Wednesday, February 26, 2003
You may not think so, but disposing of a Christmas tree almost a full two months behind schedule is no mean feat; in fact, the logistics are similar to the clandestine disposal of a corpse. For a host of reasons we just could not bring ourselves to discard this symbol of holiday bliss, letting it mummify in our living room to a crispy-dried, half-bald skeleton of its former self. It was a present, shipped from a certain upscale homewares and clothing company that specializes in delivering the illusion of genteel countrification to urbanites...oh, hell, it was from L.L. Bean's. But first, let me tell you the story of the tree's arrival.
Packed tightly wrapped in a cardboard carton, the tree came bound with that super-strength yellow plastic strapping of the sort used to restrain war protesters being arrested en masse. It was about five feet high, and in its compacted state roughly one foot across - but after the restraining tape was cut off (and the new owner's fingers almost were, as well), it was still, discouragingly, only one foot across. This might be an interesting-looking tree. Fortunately, inside the box the bound-up balsam came in, there were instructions on a white sheet of paper:
"after removal of packing tape, cut off about one inch from the base of tree to allow water to be absorbed properly. When mounted upright, tree will relax into its natural shape."Now, cutting off an inch of solid wood from a six-inch diameter tree trunk is easier said then done, especially when you live in a city apartment and the sharpest sawing tool you have is a steak knife. That simply would not do, so a quick search of my big yellow toolbox uncovered a more appropriate set of cutting implements - an old one-inch chisel, a rubber mallet, and safety glasses. One can't be an impromptu Dahmer of the Trees without proper precautions.
Laying the tree on its side in the hallway, I began to hack away at the trunk ineffectively, chipping off tiny pieces of the pitchy green stem, covering my chisel and gloved hands with sticky fragrant goop that would require half a can of WD-40 to remove. After the better part of an hour, I had managed to chop away enough old stem that the tree might possibly suck up enough fresh water to live a week or two...or so we thought.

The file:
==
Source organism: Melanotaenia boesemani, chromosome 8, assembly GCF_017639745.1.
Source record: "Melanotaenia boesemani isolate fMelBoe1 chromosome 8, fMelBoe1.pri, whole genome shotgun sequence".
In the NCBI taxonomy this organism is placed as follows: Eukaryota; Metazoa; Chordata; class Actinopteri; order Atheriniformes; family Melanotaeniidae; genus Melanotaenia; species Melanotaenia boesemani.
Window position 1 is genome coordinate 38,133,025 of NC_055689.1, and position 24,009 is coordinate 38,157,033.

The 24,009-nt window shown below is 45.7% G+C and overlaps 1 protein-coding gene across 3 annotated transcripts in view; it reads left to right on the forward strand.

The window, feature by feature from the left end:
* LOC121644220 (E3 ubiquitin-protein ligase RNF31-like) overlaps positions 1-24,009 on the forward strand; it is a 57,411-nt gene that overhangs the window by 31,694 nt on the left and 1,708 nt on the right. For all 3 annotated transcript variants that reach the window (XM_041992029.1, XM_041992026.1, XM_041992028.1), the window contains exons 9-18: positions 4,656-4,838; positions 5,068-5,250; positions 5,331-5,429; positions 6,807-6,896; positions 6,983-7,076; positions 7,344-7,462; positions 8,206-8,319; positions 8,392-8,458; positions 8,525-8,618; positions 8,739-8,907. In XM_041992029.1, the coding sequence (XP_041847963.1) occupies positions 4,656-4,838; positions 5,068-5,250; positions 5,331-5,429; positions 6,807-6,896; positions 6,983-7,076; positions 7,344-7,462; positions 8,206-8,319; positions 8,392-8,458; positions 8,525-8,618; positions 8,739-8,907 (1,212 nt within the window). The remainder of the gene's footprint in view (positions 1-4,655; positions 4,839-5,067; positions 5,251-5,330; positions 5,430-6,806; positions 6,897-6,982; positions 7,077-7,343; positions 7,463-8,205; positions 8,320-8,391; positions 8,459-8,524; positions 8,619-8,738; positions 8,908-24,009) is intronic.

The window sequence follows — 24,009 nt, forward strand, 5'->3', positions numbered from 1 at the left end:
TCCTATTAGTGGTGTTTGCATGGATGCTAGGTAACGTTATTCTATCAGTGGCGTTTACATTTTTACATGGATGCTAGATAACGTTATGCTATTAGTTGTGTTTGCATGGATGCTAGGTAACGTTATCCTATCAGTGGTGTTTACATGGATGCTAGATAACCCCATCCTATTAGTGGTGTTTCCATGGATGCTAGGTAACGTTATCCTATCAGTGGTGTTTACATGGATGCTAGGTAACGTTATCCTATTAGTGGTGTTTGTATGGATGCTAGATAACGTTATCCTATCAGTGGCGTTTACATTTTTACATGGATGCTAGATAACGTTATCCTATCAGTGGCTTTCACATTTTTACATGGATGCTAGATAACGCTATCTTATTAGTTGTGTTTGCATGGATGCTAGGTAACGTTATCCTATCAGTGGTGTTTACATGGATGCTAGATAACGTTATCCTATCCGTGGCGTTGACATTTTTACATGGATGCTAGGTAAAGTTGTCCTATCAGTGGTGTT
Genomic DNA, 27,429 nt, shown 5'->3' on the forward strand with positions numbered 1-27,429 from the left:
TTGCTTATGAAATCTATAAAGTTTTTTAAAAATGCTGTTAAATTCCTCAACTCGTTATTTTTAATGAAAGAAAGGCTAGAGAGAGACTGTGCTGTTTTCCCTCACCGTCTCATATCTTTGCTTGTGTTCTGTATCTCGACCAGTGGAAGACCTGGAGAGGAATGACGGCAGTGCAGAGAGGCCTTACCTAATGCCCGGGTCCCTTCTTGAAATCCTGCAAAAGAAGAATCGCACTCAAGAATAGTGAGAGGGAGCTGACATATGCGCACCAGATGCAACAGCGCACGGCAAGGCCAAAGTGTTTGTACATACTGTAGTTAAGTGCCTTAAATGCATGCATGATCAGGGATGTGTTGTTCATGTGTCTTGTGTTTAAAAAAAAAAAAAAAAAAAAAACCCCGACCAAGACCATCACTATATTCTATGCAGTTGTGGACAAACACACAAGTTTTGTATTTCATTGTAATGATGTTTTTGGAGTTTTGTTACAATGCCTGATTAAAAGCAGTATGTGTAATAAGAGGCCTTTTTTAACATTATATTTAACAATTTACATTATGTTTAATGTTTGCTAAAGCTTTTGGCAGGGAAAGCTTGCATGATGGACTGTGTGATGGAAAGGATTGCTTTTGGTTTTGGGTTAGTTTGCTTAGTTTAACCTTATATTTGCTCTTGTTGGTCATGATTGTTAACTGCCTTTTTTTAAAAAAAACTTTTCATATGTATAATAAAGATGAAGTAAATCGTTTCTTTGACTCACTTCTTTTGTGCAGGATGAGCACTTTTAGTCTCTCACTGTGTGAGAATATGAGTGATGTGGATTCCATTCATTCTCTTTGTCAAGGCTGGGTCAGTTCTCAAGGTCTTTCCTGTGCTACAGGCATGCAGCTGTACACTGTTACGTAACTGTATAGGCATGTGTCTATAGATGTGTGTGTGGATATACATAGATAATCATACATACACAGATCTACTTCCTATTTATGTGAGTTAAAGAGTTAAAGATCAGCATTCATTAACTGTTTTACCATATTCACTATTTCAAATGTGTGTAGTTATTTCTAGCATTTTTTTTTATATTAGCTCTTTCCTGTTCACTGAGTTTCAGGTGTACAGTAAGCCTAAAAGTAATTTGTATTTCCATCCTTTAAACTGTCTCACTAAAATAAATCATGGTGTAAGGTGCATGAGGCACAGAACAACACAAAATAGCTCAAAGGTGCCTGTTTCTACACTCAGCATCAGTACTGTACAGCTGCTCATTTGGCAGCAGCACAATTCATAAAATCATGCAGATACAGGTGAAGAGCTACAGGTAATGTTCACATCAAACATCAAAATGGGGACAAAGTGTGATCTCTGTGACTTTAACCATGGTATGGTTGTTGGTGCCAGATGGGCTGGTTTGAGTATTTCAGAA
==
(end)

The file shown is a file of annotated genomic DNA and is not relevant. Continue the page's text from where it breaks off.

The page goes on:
Needless to say, the tree did "relax into its natural shape" after a day of soaking. It was now as wide as it was tall, a squat five-foot-by-five monster more resembing an Alaskan tumbleweed than anything seen on the cover of Better Homes and Gardens. It was so relaxed, it looked like it wanted a cigarette. We managed to decorate it nicely with ornaments both new (lights and a few glass globes from Target) and old (some vintage bells and balls from the local antique markets), with no coherent theme. An Adirondack wooden moose shared the branches with a Polish green glass pickle and a 3-inch mirrorball from India. Yes, it was a fine, fine international Christmas tree. So fine, we couldn't bring ourselves to take it down for almost three months.
Cut to present day: This past Saturday, after much thinking of the Rhode Island nightclub tragedy and visions of this fatwood disaster waiting to explode into flames dancing in our heads, the decision was made. After all, weren't martyrs burnt upon stakes and smeared with pitch to better feed the holy flames? That tree would have to go.
But where? The last of the trees disposed of in our courtyard apartment had been dragged to the alley dumpsters back in the first few weeks of January - surely, the telltale trail of needles coming from our back stairs through the alley would give our crime away, especially after reading the stern notice all the tenants received with their December invoices:
"ALL CHRISTMAS TREES MUST BE DISPOSED OF IN A TIMELY AND PROPER MANNER! TREES MUST BE FREE OF ALL TINSEL, LIGHTS AND ORNAMENTS, AND WRAPPED SECURELY TO ENSURE NO BRANCH AND NEEDLE LITTER ON THE PROPERTY."Solution? We had to Jimmy Hoff-ize the body. We laid the tree on an old blue checkered blanket, and repeatedly stepped on its spine. The dried branches snapped with a sickening crunch that sounded awfully close to breaking bones...."Yo, Jimmy, where's da money? We told'ja we'd be around Tuesday for da balance! (snap) Ya gonna tell us where da money is?" A few tortured bootcrunches later most of the remaining needles fallen away, and our tree lay in a ruined pile on the floor. I actually felt bad for it, the poor thing.
We'd planned on disposing of the remains after nightfall, since the forecast called for clouds and possible snowfall, and the roar of the passing "L" train would mask the noise. Naw, the hell with it. We dragged it out back and brazenly left a trail of tree-gore five feet wide to the dumpster. By morning, it was gone, and a fresh duvet of virgin snow concealed our tracks. We got away with it - this time.
Now we'll have to watch our backs and screen our calls for the Chicago Christmas Tree Mafia.